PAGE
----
In this exciting new book, writer and designer Kate Davies unravels the tale of one of the Twentieth Century’s most distinctive sweater styles - the circular yoke. From Shetland and Iceland to Canada and Sweden, Kate’s essays and conversations take you on a journey around the North Atlantic, exploring the yoke’s intriguing and often surprising regional narratives.
A garment with unexpected national and political resonances; an important marker of personal and cultural identity; a fashionable barometer of trends and technical transformations from the 1920s to today, yokes have connected the lives and livelihoods of many different women.
Fascinating! I can't wait to read more!
This will be my first foray into Kate Davies' designs and I just have this feeling that we'll get along well! My plan is to learn all I can about colorwork and elegant pattern design at Kate's virtual feet, and hopefully at a later date this year I'll tackle a colorwork sweater design of my own! Huzzah!
E's mom sent me a whole sweater's worth of Rowan Yorkshire Tweed DK earlier this month (thank you, Mary!) and I've been spending all my free time thinking about what I'm going to make. In addition to the nine skeins of tweedy pink there's one skein of tweedy purple. Inspired by Felicia Semple's cardigan, and one of the lovely colorwork designs on it, I thought, "Hey! That could work here!" and then, surprisingly for me, "Lemme swatch that!" And so I did.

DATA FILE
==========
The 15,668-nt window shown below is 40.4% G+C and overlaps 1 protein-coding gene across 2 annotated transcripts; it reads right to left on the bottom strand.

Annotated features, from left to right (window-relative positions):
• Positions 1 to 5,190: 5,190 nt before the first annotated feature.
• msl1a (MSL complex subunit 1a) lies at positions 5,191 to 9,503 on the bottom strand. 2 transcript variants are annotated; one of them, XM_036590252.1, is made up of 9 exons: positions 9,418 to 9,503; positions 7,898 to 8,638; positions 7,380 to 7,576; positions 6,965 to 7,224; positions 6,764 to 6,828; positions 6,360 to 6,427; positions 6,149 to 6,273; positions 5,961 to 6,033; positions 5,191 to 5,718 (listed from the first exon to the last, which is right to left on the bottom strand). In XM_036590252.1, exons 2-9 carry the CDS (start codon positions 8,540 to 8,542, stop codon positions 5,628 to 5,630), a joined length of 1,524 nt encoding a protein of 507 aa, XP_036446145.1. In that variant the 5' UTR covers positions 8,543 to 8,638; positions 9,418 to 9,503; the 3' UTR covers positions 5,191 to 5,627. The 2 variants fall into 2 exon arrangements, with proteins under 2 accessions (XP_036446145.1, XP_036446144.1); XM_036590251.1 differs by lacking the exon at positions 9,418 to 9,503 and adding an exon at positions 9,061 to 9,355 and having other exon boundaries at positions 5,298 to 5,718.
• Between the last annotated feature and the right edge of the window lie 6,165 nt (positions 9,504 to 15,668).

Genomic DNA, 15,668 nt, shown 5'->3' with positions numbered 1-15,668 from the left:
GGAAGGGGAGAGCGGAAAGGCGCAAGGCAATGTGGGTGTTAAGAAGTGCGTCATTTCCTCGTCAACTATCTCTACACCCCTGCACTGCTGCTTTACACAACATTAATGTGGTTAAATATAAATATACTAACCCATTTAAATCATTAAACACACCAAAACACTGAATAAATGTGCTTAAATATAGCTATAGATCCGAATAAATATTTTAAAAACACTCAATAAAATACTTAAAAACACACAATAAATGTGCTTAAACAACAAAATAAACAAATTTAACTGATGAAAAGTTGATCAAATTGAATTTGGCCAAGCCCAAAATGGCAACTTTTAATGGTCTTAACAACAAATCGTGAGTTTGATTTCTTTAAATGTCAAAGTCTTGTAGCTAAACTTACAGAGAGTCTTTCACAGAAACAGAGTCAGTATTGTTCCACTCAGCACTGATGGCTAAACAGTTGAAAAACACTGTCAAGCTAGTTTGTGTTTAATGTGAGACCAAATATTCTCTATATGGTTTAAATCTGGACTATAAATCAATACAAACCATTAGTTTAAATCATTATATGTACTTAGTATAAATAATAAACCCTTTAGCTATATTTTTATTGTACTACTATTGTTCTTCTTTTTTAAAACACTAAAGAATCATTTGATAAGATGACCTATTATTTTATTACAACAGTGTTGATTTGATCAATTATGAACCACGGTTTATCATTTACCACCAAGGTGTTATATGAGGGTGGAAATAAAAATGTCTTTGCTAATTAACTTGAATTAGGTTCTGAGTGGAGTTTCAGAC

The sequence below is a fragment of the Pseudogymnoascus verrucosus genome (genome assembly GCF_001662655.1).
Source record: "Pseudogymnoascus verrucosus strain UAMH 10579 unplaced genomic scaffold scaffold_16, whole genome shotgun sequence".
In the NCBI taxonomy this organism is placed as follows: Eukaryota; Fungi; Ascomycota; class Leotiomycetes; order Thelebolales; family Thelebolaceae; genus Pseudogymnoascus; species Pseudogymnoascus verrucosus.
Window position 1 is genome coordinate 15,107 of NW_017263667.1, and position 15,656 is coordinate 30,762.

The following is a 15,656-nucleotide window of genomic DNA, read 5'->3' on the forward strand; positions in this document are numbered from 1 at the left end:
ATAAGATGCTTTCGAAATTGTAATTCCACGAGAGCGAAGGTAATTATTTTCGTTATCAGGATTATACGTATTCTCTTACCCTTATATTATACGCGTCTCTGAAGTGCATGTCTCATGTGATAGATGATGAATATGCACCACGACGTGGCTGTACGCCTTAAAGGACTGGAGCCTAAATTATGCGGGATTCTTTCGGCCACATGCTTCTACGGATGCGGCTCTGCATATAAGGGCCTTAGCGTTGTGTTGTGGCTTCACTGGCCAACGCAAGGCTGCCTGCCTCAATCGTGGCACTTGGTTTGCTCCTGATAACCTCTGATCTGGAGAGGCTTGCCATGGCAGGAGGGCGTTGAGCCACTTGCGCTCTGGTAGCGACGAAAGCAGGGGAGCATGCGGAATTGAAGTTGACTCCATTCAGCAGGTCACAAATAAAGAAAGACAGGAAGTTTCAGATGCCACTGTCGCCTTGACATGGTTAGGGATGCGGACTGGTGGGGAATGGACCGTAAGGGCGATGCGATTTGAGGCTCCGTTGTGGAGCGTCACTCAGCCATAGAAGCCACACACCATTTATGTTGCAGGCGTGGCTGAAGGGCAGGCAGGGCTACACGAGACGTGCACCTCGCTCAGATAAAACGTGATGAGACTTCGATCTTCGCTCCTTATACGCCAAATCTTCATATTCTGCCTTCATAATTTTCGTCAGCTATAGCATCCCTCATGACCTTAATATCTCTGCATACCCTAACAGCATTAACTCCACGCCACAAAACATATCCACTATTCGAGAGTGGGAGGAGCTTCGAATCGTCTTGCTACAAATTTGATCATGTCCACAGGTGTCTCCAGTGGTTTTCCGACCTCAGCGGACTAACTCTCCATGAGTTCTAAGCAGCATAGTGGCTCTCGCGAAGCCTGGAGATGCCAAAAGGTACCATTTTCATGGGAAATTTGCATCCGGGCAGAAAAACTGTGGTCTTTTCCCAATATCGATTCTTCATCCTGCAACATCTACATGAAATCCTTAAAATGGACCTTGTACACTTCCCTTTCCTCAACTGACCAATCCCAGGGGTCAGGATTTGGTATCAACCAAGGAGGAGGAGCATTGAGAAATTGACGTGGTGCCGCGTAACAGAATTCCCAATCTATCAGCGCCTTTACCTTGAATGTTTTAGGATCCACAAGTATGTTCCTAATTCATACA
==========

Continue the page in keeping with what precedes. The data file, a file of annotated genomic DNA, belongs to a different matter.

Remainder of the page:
The result, while a little wonky around the edges, is so fabulous that I think I'll have to do it! The variation in color is certainly subtle but I think it will knit up nicely.
I haven't yet decided if this project will be a pullover or a cardigan. If I go the cardigan route, I might just try my hand at steeking (thanks again, Felicia, for the inspiration!). Here's some more simple colorwork inspo from Ravelry: